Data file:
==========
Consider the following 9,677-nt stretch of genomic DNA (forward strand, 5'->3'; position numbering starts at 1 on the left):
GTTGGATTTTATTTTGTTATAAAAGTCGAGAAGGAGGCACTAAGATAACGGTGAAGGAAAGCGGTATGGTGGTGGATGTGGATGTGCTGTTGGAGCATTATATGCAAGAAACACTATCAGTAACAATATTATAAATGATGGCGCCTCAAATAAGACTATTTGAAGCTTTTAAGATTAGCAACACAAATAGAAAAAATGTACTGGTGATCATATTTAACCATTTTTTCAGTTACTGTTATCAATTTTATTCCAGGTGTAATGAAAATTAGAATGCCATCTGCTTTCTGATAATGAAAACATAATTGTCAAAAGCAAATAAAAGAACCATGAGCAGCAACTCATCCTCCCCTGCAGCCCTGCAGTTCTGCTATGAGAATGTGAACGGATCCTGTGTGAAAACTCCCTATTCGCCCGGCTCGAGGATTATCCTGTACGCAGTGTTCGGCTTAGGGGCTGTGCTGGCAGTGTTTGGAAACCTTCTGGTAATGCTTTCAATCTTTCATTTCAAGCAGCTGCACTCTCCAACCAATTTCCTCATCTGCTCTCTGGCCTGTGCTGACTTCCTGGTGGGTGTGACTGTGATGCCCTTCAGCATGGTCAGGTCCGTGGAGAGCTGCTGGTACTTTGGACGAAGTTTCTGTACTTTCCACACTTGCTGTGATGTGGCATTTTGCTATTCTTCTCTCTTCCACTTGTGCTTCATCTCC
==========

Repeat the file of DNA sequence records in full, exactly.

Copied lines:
Consider the following 9,677-nt stretch of genomic DNA (forward strand, 5'->3'; position numbering starts at 1 on the left):
GTTGGATTTTATTTTGTTATAAAAGTCGAGAAGGAGGCACTAAGATAACGGTGAAGGAAAGCGGTATGGTGGTGGATGTGGATGTGCTGTTGGAGCATTATATGCAAGAAACACTATCAGTAACAATATTATAAATGATGGCGCCTCAAATAAGACTATTTGAAGCTTTTAAGATTAGCAACACAAATAGAAAAAATGTACTGGTGATCATATTTAACCATTTTTTCAGTTACTGTTATCAATTTTATTCCAGGTGTAATGAAAATTAGAATGCCATCTGCTTTCTGATAATGAAAACATAATTGTCAAAAGCAAATAAAAGAACCATGAGCAGCAACTCATCCTCCCCTGCAGCCCTGCAGTTCTGCTATGAGAATGTGAACGGATCCTGTGTGAAAACTCCCTATTCGCCCGGCTCGAGGATTATCCTGTACGCAGTGTTCGGCTTAGGGGCTGTGCTGGCAGTGTTTGGAAACCTTCTGGTAATGCTTTCAATCTTTCATTTCAAGCAGCTGCACTCTCCAACCAATTTCCTCATCTGCTCTCTGGCCTGTGCTGACTTCCTGGTGGGTGTGACTGTGATGCCCTTCAGCATGGTCAGGTCCGTGGAGAGCTGCTGGTACTTTGGACGAAGTTTCTGTACTTTCCACACTTGCTGTGATGTGGCATTTTGCTATTCTTCTCTCTTCCACTTGTGCTTCATCTCC